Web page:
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Automated algorithm for CBCT-based dose calculations of prostate radiotherapy with bilateral hip prostheses / Turki Almatani; Richard Hugtenburg; Ryan D Lewis; Susan E Barley; Mark A Edwards
The British Journal of Radiology, Volume: 89, Issue: 1066, Start page: 20160443
Swansea University Author: Richard, Hugtenburg
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ABSTRACTOBJECTIVE:Cone beam CT (CBCT) images contain more scatter than a conventional CT image and therefore provide inaccurate Hounsfield units (HUs). Consequently, CBCT images cannot be used directly for radiotherapy dose calculation. The aim of this study is to enable dose calculations to be perf...
|Published in:||The British Journal of Radiology|
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ABSTRACTOBJECTIVE:Cone beam CT (CBCT) images contain more scatter than a conventional CT image and therefore provide inaccurate Hounsfield units (HUs). Consequently, CBCT images cannot be used directly for radiotherapy dose calculation. The aim of this study is to enable dose calculations to be performed with the use of CBCT images taken during radiotherapy and evaluate the necessity of replanning.METHODS:A patient with prostate cancer with bilateral metallic prosthetic hip replacements was imaged using both CT and CBCT. The multilevel threshold (MLT) algorithm was used to categorize pixel values in the CBCT images into segments of homogeneous HU. The variation in HU with position in the CBCT images was taken into consideration. This segmentation method relies on the operator dividing the CBCT data into a set of volumes where the variation in the relationship between pixel values and HUs is small. An automated MLT algorithm was developed to reduce the operator time associated with the process. An intensity-modulated radiation therapy plan was generated from CT images of the patient. The plan was then copied to the segmented CBCT (sCBCT) data sets with identical settings, and the doses were recalculated and compared.RESULTS:Gamma evaluation showed that the percentage of points in the rectum with γ < 1 (3%/3 mm) were 98.7% and 97.7% in the sCBCT using MLT and the automated MLT algorithms, respectively. Compared with the planning CT (pCT) plan, the MLT algorithm showed −0.46% dose difference with 8 h operator time while the automated MLT algorithm showed −1.3%, which are both considered to be clinically acceptable, when using collapsed cone algorithm.CONCLUSION:The segmentation of CBCT images using the method in this study can be used for dose calculation. For a patient with prostate cancer with bilateral hip prostheses and the associated issues with CT imaging, the MLT algorithms achieved a sufficient dose calculation accuracy that is clinically acceptable. The automated MLT algorithm reduced the operator time associated with implementing the MLT algorithm to achieve clinically acceptable accuracy. This saved time makes the automated MLT algorithm superior and easier to implement in the clinical setting.ADVANCES IN KNOWLEDGE:The MLT algorithm has been extended to the complex example of a patient with bilateral hip prostheses, which with the introduction of automation is feasible for use in adaptive radiotherapy, as an alternative to obtaining a new pCT and reoutlining the structures.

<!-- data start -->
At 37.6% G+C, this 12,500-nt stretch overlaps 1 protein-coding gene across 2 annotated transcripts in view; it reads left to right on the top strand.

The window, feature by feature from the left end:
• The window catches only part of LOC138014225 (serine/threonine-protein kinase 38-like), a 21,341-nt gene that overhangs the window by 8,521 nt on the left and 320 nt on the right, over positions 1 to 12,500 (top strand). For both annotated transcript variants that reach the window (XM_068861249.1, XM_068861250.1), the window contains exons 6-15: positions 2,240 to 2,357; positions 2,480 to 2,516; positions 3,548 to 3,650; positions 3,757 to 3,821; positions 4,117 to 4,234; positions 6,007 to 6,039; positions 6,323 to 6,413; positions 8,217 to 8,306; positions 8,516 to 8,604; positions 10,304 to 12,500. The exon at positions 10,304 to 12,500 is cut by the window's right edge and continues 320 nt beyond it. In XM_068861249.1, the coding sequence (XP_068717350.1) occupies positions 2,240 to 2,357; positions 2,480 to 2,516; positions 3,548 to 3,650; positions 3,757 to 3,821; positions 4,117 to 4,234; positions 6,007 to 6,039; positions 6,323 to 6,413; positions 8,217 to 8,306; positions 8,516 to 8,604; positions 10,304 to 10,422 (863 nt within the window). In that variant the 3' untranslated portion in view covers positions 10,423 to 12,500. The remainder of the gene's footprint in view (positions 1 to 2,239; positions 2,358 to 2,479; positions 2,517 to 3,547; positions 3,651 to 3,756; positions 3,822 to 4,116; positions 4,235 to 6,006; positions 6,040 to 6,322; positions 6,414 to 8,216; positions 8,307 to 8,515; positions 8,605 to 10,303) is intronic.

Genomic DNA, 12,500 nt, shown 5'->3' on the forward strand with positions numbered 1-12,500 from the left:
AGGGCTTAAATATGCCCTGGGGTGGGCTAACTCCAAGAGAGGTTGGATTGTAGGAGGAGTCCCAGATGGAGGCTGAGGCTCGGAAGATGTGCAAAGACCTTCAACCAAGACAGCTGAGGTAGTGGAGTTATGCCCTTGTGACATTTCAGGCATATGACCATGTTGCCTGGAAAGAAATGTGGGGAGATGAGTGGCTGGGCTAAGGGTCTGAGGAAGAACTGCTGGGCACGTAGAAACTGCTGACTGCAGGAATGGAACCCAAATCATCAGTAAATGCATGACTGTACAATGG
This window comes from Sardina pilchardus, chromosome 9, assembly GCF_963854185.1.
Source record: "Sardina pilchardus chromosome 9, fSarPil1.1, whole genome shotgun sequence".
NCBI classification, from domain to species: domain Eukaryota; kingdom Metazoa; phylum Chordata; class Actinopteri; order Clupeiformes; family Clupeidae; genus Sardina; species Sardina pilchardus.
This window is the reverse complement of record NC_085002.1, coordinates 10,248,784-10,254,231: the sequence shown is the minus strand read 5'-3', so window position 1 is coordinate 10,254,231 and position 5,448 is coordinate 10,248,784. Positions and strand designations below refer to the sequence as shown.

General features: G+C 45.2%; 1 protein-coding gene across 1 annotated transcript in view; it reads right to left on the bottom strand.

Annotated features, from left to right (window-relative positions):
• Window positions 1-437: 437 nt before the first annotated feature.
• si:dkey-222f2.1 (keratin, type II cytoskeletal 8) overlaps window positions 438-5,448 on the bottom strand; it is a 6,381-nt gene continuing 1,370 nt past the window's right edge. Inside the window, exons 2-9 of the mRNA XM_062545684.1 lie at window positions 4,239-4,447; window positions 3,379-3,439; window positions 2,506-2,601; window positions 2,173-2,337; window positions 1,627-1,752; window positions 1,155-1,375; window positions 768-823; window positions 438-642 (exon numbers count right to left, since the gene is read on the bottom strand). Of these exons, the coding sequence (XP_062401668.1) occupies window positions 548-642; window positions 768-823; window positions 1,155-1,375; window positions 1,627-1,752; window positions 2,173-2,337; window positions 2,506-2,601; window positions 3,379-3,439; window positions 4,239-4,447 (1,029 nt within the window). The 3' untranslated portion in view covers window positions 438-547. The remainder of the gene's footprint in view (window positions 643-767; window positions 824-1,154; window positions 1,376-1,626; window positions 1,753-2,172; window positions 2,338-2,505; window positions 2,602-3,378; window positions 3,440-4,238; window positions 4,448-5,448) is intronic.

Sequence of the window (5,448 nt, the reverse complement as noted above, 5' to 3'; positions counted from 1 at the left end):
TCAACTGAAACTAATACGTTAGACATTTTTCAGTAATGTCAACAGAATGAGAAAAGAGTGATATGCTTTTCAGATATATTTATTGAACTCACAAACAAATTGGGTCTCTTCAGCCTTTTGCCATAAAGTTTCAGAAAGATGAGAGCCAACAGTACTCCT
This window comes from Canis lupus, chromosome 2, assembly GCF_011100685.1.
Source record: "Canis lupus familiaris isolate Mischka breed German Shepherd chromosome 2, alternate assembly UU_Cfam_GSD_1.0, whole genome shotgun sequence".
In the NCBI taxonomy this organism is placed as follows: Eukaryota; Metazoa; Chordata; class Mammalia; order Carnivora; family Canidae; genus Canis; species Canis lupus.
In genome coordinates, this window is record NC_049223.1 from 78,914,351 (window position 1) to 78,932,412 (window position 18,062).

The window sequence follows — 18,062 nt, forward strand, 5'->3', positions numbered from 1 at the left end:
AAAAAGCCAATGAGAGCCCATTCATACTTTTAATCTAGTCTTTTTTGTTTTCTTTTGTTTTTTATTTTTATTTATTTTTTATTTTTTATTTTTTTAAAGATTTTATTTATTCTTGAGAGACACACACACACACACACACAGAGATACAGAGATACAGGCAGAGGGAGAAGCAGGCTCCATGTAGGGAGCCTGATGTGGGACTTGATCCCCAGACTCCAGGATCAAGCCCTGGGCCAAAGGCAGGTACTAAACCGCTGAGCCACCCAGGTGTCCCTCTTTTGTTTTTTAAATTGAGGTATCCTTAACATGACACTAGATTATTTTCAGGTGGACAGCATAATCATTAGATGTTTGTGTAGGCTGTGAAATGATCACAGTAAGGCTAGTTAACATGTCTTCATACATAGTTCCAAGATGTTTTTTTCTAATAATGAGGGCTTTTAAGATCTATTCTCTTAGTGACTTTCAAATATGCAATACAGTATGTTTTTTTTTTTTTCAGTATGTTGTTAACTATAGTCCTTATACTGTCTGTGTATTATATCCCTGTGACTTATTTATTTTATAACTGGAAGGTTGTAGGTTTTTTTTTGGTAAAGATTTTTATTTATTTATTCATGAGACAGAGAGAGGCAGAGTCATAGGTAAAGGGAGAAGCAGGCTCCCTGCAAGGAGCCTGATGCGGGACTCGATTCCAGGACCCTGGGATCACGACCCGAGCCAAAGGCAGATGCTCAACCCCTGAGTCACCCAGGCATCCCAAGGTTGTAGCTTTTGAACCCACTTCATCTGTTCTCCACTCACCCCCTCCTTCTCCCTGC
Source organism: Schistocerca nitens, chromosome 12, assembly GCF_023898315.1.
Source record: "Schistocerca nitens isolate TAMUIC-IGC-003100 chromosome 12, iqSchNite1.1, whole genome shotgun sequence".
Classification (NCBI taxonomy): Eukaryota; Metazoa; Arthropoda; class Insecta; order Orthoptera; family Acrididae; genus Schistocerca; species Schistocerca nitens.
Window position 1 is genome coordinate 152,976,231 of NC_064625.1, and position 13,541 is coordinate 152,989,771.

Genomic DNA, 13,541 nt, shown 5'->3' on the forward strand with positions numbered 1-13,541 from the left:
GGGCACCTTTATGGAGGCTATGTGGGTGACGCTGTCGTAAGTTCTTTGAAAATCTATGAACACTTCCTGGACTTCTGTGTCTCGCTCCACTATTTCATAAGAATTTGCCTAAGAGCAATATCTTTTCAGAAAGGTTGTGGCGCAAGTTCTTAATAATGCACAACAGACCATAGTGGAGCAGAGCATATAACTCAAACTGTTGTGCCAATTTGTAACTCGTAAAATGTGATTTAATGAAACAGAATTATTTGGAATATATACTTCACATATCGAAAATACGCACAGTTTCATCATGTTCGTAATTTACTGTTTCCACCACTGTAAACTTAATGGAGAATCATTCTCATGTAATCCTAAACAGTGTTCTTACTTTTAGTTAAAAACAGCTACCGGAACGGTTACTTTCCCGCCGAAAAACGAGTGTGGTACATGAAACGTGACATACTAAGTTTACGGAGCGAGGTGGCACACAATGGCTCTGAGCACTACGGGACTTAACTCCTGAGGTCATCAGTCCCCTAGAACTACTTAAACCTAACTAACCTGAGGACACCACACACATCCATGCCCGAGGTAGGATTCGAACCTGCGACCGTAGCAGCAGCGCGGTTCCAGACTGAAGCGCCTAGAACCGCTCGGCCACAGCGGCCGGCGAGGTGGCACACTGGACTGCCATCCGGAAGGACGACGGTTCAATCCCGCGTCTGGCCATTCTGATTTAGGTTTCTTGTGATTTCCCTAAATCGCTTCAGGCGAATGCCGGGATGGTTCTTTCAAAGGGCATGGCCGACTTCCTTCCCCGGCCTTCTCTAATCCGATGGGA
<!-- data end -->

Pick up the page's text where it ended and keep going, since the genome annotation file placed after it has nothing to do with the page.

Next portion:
Swansea University Medical School